Because the upper Caney Fork receives the most fishing pressure, I would suggest a continuous minimum flow to provide better habitat and conditions for the resident trout. I will add that the one hour of generation every 8 hours has done wonders for the middle to lower river and should be maintained as such. Because there is a distinct lack of wade access in this lower section, these flows strongly favor anglers with boats instead of wade anglers. While I have a boat and this doesn't directly impact me as much, it will be better for the entire river if we get a continuous minimum flow to not only keep the trout healthy, but also to spread out users on the upper river and reduce conflict between user groups. At current low minimum flows, I have to get out of my drift boat and drag it over several gravel shoals between the dam and Happy Hollow. This can easily be fixed with a continuous minimum flow and benefit the trout and macroinvertebrates they rely on in the process.

One thing I am interested in is a smaller minimum flow of 150-200 cfs. It has the potential to provide a better outcome for upper river fish and recreational users AND improve the amount of potential generation capacity from the 250 cfs constant minimum flow. I noticed that you eliminated the lower constant minimum flow alternative due to cost, but it was never actually stated what the cost would be to modify the existing orifice gate. Do you have those numbers? Or did I just miss it somewhere? I'm wondering if that is something that TU or some other organizations could get involved with in terms of fundraising. Are we talking thousands of dollars or millions?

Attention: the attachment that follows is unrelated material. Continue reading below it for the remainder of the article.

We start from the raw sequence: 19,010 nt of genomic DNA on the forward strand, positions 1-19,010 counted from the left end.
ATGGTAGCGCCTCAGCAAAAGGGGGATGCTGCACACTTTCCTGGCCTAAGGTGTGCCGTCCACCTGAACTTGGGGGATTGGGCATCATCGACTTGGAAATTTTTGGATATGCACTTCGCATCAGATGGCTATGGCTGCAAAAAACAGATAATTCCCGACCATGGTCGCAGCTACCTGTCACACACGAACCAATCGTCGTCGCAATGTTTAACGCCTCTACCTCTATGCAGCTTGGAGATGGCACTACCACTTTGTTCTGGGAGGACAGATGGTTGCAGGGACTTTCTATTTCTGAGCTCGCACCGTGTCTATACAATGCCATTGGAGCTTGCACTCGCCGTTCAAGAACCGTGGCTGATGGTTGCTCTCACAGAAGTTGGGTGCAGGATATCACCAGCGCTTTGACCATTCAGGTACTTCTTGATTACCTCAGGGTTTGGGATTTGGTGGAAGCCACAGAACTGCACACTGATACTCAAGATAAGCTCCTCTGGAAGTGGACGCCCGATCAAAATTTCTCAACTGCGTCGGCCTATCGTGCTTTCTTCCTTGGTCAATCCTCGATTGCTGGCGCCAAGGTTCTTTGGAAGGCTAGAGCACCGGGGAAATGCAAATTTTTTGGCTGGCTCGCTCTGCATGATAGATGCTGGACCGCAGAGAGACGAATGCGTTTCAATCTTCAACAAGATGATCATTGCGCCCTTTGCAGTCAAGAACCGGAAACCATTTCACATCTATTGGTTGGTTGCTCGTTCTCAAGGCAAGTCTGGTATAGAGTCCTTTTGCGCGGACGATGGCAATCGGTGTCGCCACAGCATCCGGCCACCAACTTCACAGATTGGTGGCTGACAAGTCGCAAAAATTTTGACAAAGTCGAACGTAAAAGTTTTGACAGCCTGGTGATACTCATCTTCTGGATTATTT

Finally, I am disappointed that more is not being done to address dissolved oxygen (DO) issues. We are already seeing the results with stressed fish on the upper river over the last week. The big rain event a couple of weeks ago that necessitated higher releases has significantly impacted DO numbers and the fish have been showing the resulting stress. Has there been any discussion to run liquid oxygen into the forebay? I know this is done on TVA dams like Norris in the fall as necessary and has worked very well in mitigating dissolved oxygen issues. If not oxygenating the forebay, then how about mandating the use of the sluice as soon as DO readings start to drop below state mandated water quality standards? I would prefer that instead of just leaving it up to the discretion of the operators, since this can vary widely from one operator to the next.

In short, we need more done to help with both the trout, their food sources (macroinvertebrates), and recreational users of the river with more water and better water quality.

Thank you for considering my comments.


David Knapp